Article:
Towards the end of the nineteenth century, no provision at all was made for looking after the daughters of women prisoners. Two ladies, Mrs. Meredith and Miss Cavendish, conceived the idea of building cottages in a village as a home for these children, and Miss Cavendish gave three acres of land for this purpose. H.R.H. Mary Duchess of Teck (later Queen Mary) became interested in the project, and in 1871 she agreed to start the building process off with a ground breaking ceremony. Money to actually build the houses had not been received prior to the ceremony, but a donation of £300 was given on the day enabling building work to begin.
Extract from Trust Deed dated 12th January 1872 states, ‘The purpose of the said Institution shall be the bringing up, including board, lodging, clothing and education of female children who shall have had a parent convicted of crime,………….who have no home or who are otherwise circumstanced as to be peculiarly exposed to demoralizing influence’. The Home was to be known as Princess Mary’s Village Homes for Little Girls, and the Princess herself chose as its motto ‘God setteth the Solitary in Families.’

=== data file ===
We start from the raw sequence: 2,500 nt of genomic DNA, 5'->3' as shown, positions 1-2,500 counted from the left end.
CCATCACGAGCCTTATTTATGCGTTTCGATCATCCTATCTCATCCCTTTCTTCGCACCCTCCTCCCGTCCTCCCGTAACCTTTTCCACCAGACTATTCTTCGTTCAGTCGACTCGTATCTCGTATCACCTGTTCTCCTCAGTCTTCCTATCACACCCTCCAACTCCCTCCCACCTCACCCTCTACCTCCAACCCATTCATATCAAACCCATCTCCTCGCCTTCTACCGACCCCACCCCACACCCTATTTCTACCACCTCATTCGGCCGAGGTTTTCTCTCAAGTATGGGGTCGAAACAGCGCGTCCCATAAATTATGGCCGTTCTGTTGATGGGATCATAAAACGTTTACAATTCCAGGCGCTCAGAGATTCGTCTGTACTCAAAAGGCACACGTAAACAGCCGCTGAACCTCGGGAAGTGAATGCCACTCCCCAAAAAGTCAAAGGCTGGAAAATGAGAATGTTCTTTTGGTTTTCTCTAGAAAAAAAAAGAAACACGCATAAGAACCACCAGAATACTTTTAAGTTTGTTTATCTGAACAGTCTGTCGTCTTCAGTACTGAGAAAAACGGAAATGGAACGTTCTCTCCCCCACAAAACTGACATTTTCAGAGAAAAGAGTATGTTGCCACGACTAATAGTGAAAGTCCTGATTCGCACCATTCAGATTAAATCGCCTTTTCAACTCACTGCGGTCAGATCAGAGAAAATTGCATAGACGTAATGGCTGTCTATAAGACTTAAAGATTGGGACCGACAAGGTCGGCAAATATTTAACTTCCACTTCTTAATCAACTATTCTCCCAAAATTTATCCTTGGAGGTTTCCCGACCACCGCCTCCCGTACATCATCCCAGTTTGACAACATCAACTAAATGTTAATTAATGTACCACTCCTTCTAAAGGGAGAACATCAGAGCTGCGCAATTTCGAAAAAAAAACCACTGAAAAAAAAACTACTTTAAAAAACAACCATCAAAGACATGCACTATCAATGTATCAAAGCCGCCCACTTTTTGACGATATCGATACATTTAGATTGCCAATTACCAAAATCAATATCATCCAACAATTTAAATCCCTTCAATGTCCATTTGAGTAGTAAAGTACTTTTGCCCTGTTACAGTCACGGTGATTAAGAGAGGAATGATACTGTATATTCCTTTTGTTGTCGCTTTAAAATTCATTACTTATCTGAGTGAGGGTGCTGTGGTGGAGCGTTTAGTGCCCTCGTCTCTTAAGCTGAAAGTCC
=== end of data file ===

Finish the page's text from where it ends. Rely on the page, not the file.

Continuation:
Cottages were built in blocks of two, but as early as 1898 alteration were required to meet Home Office regulations and so each double cottage became one. The rooms were practically furnished and there was no electricity, nor piped water and each cottage had a ration of 1 1/2 pounds of candles per week. Food was plain and a typical breakfast in 1875 consisted of bread, treacle and milk.
Soon after the first cottages were opened a laundry was built, and all the washing from the Homes was done there as well as being a commercial laundry which brought in a useful income. In 1894 laundry income was £523. The girls were also taught how to become seamstresses, mainly working on old clothes as new materials were expensive. In 1926 a gift of £2.10 was spent on new fabric which the girls made in to dresses for them to wear. The success of this led to more money being donated so that it was possible for every girl to have a new dress.
In 1964 on 7th December, the new school block was opened by H.R.H. the Princess Royal and besides classrooms, there was a hall with a stage, a modern laundry, needlework, art, typing and domestic science rooms. By 1970 each cottage had easy chairs, adequate heating, television, radio and in some cases a record player. Ample hot water and gas or electric cookers. The girls were allowed to decorate the dormitories as they wished and there was a sitting room for the supervisor. It also became a community home once more and the Centenary celebrations of the Foundation took place on Sunday 9th July 1972 in the Chapel.
In 1871 Princess Mary Village Homes was a hundred years in advance of its time. It showed vision, imagination and compassion. The school was closed and demolished in 1980.